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Sharecropping only came to an end in the middle of the 20th century. From about 1915 onward African Americans in the South were able to find work in the industrial North that paid better and provided more freedoms than in the South. That began to produce a labor shortage in the South, which along with innovations and federal agricultural policy in the 1930s, fueled mechanization that made the remaining sharecroppers redundant.

The key was the availability of industrial work at decent wages. If we lose what's left of that, any newer feudalistic system could be difficult to escape.

And the world will live as one

by Montereyan (robert at calitics dot com) on Sun Jun 6th, 2010 at 05:41:15 PM EST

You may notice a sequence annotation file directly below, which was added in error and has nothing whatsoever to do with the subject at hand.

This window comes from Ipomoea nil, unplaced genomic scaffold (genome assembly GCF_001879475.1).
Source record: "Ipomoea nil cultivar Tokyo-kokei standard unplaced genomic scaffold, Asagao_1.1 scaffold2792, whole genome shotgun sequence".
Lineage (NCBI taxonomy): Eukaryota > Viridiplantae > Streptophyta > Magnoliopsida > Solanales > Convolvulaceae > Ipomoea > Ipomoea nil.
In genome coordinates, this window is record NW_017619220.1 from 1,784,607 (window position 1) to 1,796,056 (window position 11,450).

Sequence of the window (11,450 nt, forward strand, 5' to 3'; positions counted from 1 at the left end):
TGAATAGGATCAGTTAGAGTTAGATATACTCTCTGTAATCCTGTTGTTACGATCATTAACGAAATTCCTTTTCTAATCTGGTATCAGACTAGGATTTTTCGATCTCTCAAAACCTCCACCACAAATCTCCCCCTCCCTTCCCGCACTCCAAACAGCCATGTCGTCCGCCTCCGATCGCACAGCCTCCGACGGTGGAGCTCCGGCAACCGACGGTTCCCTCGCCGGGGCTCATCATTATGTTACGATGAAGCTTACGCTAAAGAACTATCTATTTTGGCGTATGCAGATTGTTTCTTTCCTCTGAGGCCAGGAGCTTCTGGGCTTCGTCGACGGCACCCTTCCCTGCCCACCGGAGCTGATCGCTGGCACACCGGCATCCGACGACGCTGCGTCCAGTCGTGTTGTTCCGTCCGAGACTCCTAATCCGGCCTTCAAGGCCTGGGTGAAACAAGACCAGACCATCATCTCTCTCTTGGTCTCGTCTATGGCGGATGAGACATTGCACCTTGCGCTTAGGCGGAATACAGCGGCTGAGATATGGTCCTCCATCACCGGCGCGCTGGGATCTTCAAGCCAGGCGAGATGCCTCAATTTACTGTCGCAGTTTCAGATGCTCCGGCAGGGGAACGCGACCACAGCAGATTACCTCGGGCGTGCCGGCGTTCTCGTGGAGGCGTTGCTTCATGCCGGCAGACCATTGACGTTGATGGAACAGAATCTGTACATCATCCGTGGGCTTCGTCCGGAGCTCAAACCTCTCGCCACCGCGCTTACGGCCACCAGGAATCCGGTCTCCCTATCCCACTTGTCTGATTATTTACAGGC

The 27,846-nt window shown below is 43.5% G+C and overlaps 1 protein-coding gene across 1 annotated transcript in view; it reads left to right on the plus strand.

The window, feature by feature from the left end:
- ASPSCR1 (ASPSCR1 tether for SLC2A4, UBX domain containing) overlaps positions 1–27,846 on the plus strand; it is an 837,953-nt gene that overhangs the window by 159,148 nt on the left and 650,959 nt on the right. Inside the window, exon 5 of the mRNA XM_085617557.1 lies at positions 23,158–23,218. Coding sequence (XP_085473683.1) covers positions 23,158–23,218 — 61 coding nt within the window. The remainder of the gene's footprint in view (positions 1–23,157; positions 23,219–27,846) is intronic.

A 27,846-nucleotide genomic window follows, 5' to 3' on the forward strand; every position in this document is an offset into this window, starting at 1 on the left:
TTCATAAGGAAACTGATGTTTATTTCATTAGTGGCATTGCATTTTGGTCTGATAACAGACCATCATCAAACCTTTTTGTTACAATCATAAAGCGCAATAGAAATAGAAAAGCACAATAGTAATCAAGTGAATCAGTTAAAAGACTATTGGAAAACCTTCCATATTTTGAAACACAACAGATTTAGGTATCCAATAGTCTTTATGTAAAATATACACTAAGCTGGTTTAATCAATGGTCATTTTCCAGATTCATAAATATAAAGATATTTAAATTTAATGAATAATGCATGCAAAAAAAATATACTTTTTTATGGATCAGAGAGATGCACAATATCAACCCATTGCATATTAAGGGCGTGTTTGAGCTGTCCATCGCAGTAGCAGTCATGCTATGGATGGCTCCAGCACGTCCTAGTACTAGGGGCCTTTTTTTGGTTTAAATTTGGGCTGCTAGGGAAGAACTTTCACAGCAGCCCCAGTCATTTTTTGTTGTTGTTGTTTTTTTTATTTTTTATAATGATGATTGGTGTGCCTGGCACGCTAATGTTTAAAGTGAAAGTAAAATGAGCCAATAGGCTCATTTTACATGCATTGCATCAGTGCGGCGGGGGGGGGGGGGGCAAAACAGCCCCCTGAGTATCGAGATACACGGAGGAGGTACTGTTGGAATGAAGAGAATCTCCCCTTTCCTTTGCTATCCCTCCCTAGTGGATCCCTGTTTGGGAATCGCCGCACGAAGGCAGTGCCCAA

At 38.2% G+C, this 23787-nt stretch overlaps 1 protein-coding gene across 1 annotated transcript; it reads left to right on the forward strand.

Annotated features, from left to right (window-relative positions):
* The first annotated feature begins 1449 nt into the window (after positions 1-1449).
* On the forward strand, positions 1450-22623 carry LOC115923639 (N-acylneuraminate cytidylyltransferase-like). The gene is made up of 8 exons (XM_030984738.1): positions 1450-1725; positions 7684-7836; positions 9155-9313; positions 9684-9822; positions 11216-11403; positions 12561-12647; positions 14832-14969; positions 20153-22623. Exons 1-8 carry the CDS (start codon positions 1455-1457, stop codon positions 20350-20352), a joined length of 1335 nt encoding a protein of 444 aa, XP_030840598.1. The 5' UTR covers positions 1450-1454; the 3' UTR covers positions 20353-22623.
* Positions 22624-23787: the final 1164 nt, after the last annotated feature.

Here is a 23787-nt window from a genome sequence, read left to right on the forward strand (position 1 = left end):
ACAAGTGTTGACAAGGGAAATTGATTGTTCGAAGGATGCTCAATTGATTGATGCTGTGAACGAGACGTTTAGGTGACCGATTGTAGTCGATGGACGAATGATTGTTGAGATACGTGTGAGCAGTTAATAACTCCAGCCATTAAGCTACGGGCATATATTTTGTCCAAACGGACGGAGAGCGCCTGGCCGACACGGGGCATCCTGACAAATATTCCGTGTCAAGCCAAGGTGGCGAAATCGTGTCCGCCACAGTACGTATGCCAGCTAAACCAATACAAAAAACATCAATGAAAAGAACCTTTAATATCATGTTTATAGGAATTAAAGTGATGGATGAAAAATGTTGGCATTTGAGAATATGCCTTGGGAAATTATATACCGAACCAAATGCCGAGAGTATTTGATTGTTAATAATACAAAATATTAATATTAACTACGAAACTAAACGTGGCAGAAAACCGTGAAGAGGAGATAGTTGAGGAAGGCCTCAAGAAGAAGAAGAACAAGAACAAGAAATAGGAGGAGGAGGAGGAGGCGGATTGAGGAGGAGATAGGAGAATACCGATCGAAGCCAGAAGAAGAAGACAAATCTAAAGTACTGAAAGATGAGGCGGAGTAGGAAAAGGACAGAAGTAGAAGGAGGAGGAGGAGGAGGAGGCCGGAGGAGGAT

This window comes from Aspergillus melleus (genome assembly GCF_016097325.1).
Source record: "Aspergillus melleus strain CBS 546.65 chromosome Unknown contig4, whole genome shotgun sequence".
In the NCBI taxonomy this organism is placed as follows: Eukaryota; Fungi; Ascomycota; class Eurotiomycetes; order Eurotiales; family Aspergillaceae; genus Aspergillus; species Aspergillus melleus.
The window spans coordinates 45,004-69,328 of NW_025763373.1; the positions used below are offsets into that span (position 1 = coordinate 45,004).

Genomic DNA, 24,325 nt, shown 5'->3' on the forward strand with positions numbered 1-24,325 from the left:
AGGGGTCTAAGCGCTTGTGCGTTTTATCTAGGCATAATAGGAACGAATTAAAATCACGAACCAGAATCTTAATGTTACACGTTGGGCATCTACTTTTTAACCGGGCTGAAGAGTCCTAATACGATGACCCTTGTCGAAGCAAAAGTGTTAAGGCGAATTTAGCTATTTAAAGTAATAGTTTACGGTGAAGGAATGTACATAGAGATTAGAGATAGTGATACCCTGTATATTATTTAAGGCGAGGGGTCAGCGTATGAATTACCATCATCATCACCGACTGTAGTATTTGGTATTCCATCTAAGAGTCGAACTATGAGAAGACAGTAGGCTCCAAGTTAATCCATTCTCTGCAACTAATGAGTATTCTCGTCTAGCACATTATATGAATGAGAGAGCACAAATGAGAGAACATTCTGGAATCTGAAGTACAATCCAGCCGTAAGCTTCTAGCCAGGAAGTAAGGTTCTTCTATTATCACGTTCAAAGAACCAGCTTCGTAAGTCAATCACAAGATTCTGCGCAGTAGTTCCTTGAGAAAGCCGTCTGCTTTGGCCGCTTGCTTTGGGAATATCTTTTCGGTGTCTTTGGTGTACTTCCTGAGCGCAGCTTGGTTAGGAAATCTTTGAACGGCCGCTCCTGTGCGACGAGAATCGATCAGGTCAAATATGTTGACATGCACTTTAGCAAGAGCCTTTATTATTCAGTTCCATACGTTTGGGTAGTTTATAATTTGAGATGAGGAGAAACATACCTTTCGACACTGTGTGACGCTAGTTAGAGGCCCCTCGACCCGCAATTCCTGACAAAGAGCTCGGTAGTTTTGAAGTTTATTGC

[ Parent ]
In light of the diminution of manufacturing and promotion of proprietary, automated industrial technologies, for example, Monsanto's business model, which the corporation executes worldwide,  is it accurate to state that sharecropping came to an end in the middle of the 20th century?

Diversity is the key to economic and political evolution.
by Cat on Mon Jun 7th, 2010 at 11:12:27 AM EST
[ Parent ]


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